Basic Cleanroom Protocol

Basic Cleanroom Protocol

Most of the typical cleanroom protocols are based on the Institute of Environmental Science and Technology (IEST) recommended practices for contamination control and the ISO 14644 series of international standards for cleanrooms and associated controlled environments.

The focal point of any protocol program is to protect the integrity of the cleanroom, the products, and processes in the cleanroom from the people working in the cleanroom. Whereas contamination may be due to the product, processes, or equipment in the clean room, the people working in the cleanroom are the main source of contamination. It is widely known that even a properly gowned person sheds a ton of particles, posing a risk for contaminating the area just by being physically present.

The governing authorities created a wireframe for the basic cleanroom protocols where all protocol programs address the functionality of the cleanroom, the behavior of the people working in the cleanroom, and the cleaning and maintenance of the cleanroom.

The must-have parts of a balanced cleanroom protocol program are:

  • Cleanroom design and cleanroom floor-plan
  • Compliance of Equipment placed inside of the cleanroom
  • Mandatory gowning procedures
  • Personnel behavior within the cleanroom environment
  • Usage of Cleanroom supplies
  • Cleanroom cleaning and maintenance
  • Continuous improvement and assessments (audits and trending test results)


The “Considerations in Cleanroom Design” is an excellent document to reference for understanding the design and functions of various components in cleanrooms. The document provides protocol guidance to cleanroom construction employees during the process of cleanroom construction. If you are a manufacturer of non-sterile medicinal products, you should define your own cleanroom/area standards using national and international standards.

The inclusion of the Facility design and its purpose in the Cleanroom protocol assures that Cleanrooms and clean areas are used as defined. If a Cleanroom is designed to be compliant with a specific USP standard, it should be used only as a cleanroom that is compliant with that standard.


The key to ensuring compliance is the right choice of materials. Equipment needs to be smooth, cleanable and have low particle emissions. To avoid passive particle generation, stainless steel is recommended in place of plated or oxide-coated steel. Not all equipment that can be used in a lab can be used in a cleanroom. Storage equipment, step-over benches, and other change room furniture should be manufactured from stainless steel or solid laminate such as Trespa. Seating should have coverings that will not absorb particulates and plastic-covered – fabric type should be excluded. There are even specially designed printers or refrigerators that can be placed inside of a cleanroom.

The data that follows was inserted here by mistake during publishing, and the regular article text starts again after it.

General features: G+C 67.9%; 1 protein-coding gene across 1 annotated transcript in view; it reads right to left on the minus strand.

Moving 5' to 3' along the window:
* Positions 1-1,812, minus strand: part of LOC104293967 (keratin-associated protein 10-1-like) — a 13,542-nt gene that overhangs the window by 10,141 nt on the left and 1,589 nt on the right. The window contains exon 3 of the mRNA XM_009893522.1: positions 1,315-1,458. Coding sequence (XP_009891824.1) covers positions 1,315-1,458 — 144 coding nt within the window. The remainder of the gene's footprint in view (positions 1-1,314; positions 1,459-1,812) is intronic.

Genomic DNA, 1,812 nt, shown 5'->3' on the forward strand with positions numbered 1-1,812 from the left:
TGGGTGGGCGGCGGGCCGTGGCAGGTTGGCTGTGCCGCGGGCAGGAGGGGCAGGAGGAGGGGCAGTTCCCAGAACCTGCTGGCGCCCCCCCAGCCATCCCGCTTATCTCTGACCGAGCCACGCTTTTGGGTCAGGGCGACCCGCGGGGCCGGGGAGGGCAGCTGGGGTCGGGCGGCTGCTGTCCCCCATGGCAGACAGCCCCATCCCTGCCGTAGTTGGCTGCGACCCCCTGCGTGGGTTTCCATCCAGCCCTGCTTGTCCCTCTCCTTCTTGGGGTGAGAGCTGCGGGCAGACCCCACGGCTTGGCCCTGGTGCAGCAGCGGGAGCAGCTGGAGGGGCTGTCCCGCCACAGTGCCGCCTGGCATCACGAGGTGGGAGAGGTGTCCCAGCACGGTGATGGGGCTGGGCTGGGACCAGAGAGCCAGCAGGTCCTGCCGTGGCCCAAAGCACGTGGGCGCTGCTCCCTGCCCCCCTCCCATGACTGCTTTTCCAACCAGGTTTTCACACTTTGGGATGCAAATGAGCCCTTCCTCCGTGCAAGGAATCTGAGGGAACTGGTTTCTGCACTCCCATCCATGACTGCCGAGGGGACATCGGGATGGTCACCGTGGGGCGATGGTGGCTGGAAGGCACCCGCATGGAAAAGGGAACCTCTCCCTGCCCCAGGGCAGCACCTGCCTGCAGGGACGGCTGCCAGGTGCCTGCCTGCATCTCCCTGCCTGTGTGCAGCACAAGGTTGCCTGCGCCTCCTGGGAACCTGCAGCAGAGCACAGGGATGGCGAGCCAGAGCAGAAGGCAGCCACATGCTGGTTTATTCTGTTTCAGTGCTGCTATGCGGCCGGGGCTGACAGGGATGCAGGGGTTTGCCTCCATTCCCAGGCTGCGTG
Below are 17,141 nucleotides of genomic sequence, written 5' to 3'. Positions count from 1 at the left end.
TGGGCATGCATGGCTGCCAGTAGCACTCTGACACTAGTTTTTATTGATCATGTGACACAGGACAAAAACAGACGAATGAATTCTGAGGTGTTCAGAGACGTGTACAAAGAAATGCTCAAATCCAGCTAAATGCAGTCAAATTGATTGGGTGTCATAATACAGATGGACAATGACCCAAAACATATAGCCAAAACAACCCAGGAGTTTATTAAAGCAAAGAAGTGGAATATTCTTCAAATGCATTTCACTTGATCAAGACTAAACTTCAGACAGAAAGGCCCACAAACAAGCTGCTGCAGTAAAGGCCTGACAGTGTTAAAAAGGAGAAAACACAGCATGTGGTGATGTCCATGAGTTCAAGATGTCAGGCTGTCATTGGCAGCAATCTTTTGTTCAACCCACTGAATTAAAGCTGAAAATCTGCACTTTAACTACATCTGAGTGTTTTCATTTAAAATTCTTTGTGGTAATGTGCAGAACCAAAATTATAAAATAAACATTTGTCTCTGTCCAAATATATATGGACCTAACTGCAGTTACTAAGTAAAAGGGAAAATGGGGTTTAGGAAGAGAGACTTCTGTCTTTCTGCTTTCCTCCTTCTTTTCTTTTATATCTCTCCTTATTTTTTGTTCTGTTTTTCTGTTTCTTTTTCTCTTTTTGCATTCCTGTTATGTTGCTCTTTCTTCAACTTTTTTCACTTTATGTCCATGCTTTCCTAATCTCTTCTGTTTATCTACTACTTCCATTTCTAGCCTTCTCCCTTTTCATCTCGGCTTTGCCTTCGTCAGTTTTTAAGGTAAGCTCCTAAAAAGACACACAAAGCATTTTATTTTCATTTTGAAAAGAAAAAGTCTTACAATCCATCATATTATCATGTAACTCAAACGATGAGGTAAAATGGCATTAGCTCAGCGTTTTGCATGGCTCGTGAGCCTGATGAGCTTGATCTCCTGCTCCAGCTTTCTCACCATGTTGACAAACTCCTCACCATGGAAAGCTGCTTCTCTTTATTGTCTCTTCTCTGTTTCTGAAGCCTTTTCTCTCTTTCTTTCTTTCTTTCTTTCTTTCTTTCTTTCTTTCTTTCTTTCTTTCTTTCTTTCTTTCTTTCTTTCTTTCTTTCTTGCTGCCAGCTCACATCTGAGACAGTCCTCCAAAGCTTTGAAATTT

The standard cleanroom protocol must don the required cleanroom apparel applicable to the classification of the cleanroom. The recommended gowning configurations and frequency of change of garments should also be defined. Many clean-room operations require the cleanroom personnel to change from street clothes to 100% polyester building suits or tech suits to reduce the amount of particle contamination in the cleanroom environment. 

Gowning procedures begin at home with daily bathing or showering, shaving, brushing of teeth and hair, and application of non-silicone containing skin moisturizers to reduce skin flakes. All make-up, hair gels, hair sprays, perfumes, aromatic after-shave lotions, or body lotions are not cleanroom compatible and therefore unacceptable to wear to work.

All employees must wash their hands before entering the cleanroom and after eating and/or using the toilet. Cleanroom compatible hand cream can be applied prior to gowning.


The basic protocol should point out all of the major hot points that can spread contamination during critical activities. The protocol should define the protocol for touching your skin or other people. Cleanroom personnel should avoid touching human contact sites such as pens bin handles. keyboards and paperwork.


The basic protocol should at least define the minimal specs of all supplies that go in and out of the cleanroom, as well as define all the incoming and outgoing procedures for getting supplies in and out of the cleanroom with the lowest risks possible of contaminating the cleanroom.


The basic Cleanroom Cleaning Procedure should include directions for cleaning the before shift begins. It should also include a spec sheet for the use of a damp mop on floors and a vacuum to dry. Keep in mind that you need to have a cleanroom compliant HEPA filtered vacuum. The protocol should name all windows and pass-throughs that need to be washed and wiped dry.

It is highly recommended that at the end of every shift, the personnel wipes down all work areas and puts away products and supplies between shifts to prevent further contamination.

The protocol should provide instructions on how the personnel could submit amendments to the protocol itself to make sure that the cleanroom remains compliant and its protocol keeps on improving by reporting all problems they encounter on regular basis.


To get our experts’ help with setting up your cleanroom, please get in touch with us and we’ll be glad to help. Simply fill out the contact form and we’ll get back to you at our earliest convenience.

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